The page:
Monday, August 17, 2015

Time only adds to the blame.

I'm a circle girl.  I stay on my carousel horse, and don't try to reach for the gold rings, or get off.  I'm not healthy.  I don't want anyone to be like me.  I don't want my children to see me and think how I am handling my depression and life situations as okay.  I'm not okay.  I'm not fine.  I wouldn't let them do what I have done...

Yet, I want to think I wouldn't let anyone I love sink as low, and fall apart as scattered and splintered as I have... but I watched it happen to my mother... and my little sister... and I couldn't help them.  

No, I don't know if I did enough.  I don't know if I did all I could. I don't know if I did anything at all. 

They didn't want my help.  But that's no excuse.  No excuse.  When you love someone, there are no excuses.  You take care of them and try to hold them up when they can't stand on their own.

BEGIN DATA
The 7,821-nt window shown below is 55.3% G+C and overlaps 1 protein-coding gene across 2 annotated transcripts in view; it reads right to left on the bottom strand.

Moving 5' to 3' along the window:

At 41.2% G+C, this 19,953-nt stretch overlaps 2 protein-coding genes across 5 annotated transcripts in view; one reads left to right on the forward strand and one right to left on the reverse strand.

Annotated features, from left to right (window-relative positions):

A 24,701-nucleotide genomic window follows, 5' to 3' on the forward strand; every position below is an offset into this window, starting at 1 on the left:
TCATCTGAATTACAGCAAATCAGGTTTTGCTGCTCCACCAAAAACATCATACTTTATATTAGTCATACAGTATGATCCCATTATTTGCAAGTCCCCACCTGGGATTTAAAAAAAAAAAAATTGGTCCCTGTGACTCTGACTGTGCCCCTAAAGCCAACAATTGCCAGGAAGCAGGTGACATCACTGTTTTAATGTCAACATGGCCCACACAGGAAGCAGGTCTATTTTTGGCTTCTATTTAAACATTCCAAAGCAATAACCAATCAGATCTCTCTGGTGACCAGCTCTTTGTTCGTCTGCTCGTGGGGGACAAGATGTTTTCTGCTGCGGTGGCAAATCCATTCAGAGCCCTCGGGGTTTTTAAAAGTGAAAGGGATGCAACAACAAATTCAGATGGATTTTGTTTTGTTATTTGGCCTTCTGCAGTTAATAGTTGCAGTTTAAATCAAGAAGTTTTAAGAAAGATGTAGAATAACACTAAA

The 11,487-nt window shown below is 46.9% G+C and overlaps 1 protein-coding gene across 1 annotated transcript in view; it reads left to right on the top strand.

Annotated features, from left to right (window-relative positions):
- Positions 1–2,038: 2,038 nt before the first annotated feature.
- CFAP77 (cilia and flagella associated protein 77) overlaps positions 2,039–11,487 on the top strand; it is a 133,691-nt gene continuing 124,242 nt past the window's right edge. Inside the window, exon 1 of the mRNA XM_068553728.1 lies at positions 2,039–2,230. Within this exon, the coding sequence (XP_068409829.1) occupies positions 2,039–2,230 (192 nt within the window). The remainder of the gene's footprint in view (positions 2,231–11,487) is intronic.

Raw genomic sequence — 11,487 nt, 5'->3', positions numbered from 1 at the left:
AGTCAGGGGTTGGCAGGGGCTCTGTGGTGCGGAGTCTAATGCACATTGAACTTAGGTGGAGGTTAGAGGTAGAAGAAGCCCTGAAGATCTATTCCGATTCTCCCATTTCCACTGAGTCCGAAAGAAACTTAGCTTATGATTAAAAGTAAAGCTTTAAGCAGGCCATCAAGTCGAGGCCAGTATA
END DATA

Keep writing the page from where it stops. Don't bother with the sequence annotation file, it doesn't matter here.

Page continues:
I rationalize to myself, the twins were so little, and they needed me, and I tried to find the right priorities, while not forgetting anyone... but I did forget everyone, except my babies, and everyone else... they are so far gone...  

Addictions and relapse from addictions are not uncommon in those who are in an intensely blissful but conflicted relationship, or in those who are attempting to recover from one. Longing, grief, anger, shame, or guilt represent emotions that may be activated in the aftermath of a relationship that was colorfully painted by bliss. Addictions mask the pain of an ambivalent relationship or from the loss of bliss, and they hide the longing to experience the blissful state again. In her research on the neurological effects of withdrawing from a romantic (blissful) relationship, Helen Fisher (2004) demonstrated that such experiences ignite regions of the brain that are similar to withdrawal from a cocaine addiction.

“Love does not obey our expectations; it obeys our intentions.” ~Lloyd Strom

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